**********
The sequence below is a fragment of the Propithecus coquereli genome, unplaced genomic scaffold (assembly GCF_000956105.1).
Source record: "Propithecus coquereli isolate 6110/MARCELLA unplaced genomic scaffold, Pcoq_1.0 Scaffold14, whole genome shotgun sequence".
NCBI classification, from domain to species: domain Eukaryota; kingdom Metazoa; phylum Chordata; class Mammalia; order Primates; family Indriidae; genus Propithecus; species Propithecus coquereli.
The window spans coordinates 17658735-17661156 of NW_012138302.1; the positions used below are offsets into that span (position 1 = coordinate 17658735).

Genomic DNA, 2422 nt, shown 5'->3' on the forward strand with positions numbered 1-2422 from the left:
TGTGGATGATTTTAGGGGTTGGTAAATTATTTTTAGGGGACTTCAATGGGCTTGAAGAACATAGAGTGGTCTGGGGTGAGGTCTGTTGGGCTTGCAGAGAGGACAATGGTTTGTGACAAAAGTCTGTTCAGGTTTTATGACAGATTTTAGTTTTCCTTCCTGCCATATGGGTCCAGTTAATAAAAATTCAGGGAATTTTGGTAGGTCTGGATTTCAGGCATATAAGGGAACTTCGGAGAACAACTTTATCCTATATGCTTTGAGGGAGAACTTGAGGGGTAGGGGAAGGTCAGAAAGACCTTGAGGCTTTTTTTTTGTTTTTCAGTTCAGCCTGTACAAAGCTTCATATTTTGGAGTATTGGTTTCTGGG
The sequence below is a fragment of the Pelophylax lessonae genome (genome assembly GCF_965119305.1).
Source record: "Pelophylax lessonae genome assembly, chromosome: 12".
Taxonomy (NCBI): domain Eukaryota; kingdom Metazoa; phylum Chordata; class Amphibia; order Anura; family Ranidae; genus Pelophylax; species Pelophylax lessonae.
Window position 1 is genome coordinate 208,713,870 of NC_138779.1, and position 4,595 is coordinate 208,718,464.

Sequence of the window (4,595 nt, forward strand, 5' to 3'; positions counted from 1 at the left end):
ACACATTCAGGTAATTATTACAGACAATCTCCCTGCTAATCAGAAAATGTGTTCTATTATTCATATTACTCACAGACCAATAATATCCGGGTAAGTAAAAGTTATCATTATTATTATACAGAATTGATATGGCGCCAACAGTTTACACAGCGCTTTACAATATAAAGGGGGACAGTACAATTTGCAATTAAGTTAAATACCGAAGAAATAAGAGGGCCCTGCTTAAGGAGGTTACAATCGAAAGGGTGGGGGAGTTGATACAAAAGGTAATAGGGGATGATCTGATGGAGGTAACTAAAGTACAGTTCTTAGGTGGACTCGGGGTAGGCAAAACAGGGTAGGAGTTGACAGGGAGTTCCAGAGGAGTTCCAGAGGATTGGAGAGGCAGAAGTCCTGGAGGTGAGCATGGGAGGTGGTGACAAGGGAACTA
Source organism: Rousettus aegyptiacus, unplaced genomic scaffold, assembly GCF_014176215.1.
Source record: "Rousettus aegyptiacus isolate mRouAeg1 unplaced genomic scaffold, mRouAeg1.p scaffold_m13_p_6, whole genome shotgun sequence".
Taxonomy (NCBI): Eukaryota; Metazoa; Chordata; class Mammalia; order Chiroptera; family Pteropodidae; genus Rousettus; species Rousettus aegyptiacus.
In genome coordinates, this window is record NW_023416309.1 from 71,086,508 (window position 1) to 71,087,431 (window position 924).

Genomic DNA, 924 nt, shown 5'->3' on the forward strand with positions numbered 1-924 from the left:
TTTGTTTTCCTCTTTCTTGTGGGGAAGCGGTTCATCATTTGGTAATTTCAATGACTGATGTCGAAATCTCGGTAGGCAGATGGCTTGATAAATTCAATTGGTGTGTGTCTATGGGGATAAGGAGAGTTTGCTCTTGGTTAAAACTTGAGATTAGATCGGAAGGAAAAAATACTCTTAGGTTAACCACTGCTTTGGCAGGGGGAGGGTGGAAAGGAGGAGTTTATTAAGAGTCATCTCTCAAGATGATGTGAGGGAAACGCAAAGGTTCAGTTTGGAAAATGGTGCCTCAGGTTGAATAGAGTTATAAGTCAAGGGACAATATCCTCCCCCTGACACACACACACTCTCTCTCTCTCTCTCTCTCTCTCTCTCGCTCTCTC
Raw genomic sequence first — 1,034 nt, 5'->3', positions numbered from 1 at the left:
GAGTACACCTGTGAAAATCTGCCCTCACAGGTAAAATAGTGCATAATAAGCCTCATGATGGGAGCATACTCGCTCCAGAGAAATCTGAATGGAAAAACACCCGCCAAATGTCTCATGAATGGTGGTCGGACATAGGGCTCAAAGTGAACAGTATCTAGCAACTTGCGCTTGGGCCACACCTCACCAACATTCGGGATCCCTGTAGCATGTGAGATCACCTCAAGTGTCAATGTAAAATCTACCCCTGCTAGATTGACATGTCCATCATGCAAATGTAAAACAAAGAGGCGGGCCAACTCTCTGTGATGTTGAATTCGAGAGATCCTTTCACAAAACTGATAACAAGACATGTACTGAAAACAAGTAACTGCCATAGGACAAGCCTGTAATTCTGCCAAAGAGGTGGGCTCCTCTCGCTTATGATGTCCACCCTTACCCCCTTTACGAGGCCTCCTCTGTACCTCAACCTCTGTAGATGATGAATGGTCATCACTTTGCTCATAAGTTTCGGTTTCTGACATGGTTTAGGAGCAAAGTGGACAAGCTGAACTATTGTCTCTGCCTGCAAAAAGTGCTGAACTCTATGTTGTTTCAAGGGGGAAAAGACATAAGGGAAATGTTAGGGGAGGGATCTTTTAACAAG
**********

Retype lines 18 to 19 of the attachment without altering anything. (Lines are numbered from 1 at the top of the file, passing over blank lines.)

TTTGTTTTCCTCTTTCTTGTGGGGAAGCGGTTCATCATTTGGTAATTTCAATGACTGATGTCGAAATCTCGGTAGGCAGATGGCTTGATAAATTCAATTGGTGTGTGTCTATGGGGATAAGGAGAGTTTGCTCTTGGTTAAAACTTGAGATTAGATCGGAAGGAAAAAATACTCTTAGGTTAACCACTGCTTTGGCAGGGGGAGGGTGGAAAGGAGGAGTTTATTAAGAGTCATCTCTCAAGATGATGTGAGGGAAACGCAAAGGTTCAGTTTGGAAAATGGTGCCTCAGGTTGAATAGAGTTATAAGTCAAGGGACAATATCCTCCCCCTGACACACACACACTCTCTCTCTCTCTCTCTCTCTCTCTCTCGCTCTCTC
Raw genomic sequence first — 1,034 nt, 5'->3', positions numbered from 1 at the left: